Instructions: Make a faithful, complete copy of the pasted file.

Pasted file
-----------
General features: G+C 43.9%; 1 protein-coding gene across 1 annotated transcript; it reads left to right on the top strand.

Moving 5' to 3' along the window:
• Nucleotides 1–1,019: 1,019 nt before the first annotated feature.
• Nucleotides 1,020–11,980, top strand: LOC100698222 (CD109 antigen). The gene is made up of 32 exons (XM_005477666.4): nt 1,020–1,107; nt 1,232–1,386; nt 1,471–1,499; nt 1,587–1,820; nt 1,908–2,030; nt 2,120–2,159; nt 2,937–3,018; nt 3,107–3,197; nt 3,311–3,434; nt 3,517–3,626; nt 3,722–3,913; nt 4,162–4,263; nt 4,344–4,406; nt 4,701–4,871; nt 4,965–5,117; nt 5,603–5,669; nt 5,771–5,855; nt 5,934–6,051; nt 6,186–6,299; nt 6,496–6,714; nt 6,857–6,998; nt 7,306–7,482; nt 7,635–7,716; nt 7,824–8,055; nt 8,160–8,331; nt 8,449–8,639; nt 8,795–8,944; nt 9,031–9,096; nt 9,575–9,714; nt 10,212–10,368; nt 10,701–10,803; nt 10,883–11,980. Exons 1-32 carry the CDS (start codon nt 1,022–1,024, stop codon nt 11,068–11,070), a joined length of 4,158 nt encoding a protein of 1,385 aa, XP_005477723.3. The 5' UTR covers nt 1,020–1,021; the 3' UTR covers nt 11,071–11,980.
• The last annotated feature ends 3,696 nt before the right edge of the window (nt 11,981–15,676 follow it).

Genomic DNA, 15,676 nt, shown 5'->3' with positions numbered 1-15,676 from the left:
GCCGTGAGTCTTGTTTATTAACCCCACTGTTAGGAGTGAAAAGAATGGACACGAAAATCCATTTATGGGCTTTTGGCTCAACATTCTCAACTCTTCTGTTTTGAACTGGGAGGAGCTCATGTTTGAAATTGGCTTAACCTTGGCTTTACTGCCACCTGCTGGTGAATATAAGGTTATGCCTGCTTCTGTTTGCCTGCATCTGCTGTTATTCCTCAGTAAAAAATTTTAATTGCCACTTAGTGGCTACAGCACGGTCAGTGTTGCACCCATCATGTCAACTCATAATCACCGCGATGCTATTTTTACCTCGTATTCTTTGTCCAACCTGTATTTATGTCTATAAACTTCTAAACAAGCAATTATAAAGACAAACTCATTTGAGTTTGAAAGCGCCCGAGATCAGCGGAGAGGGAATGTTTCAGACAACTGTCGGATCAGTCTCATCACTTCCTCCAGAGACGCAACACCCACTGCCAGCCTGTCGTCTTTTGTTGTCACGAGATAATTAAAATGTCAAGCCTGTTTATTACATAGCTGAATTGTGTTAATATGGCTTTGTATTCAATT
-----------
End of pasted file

General features: G+C 43.9%; 1 protein-coding gene across 1 annotated transcript; it reads left to right on the top strand.

Moving 5' to 3' along the window:
• Nucleotides 1–1,019: 1,019 nt before the first annotated feature.
• Nucleotides 1,020–11,980, top strand: LOC100698222 (CD109 antigen). The gene is made up of 32 exons (XM_005477666.4): nt 1,020–1,107; nt 1,232–1,386; nt 1,471–1,499; nt 1,587–1,820; nt 1,908–2,030; nt 2,120–2,159; nt 2,937–3,018; nt 3,107–3,197; nt 3,311–3,434; nt 3,517–3,626; nt 3,722–3,913; nt 4,162–4,263; nt 4,344–4,406; nt 4,701–4,871; nt 4,965–5,117; nt 5,603–5,669; nt 5,771–5,855; nt 5,934–6,051; nt 6,186–6,299; nt 6,496–6,714; nt 6,857–6,998; nt 7,306–7,482; nt 7,635–7,716; nt 7,824–8,055; nt 8,160–8,331; nt 8,449–8,639; nt 8,795–8,944; nt 9,031–9,096; nt 9,575–9,714; nt 10,212–10,368; nt 10,701–10,803; nt 10,883–11,980. Exons 1-32 carry the CDS (start codon nt 1,022–1,024, stop codon nt 11,068–11,070), a joined length of 4,158 nt encoding a protein of 1,385 aa, XP_005477723.3. The 5' UTR covers nt 1,020–1,021; the 3' UTR covers nt 11,071–11,980.
• The last annotated feature ends 3,696 nt before the right edge of the window (nt 11,981–15,676 follow it).

Genomic DNA, 15,676 nt, shown 5'->3' with positions numbered 1-15,676 from the left:
GCCGTGAGTCTTGTTTATTAACCCCACTGTTAGGAGTGAAAAGAATGGACACGAAAATCCATTTATGGGCTTTTGGCTCAACATTCTCAACTCTTCTGTTTTGAACTGGGAGGAGCTCATGTTTGAAATTGGCTTAACCTTGGCTTTACTGCCACCTGCTGGTGAATATAAGGTTATGCCTGCTTCTGTTTGCCTGCATCTGCTGTTATTCCTCAGTAAAAAATTTTAATTGCCACTTAGTGGCTACAGCACGGTCAGTGTTGCACCCATCATGTCAACTCATAATCACCGCGATGCTATTTTTACCTCGTATTCTTTGTCCAACCTGTATTTATGTCTATAAACTTCTAAACAAGCAATTATAAAGACAAACTCATTTGAGTTTGAAAGCGCCCGAGATCAGCGGAGAGGGAATGTTTCAGACAACTGTCGGATCAGTCTCATCACTTCCTCCAGAGACGCAACACCCACTGCCAGCCTGTCGTCTTTTGTTGTCACGAGATAATTAAAATGTCAAGCCTGTTTATTACATAGCTGAATTGTGTTAATATGGCTTTGTATTCAATT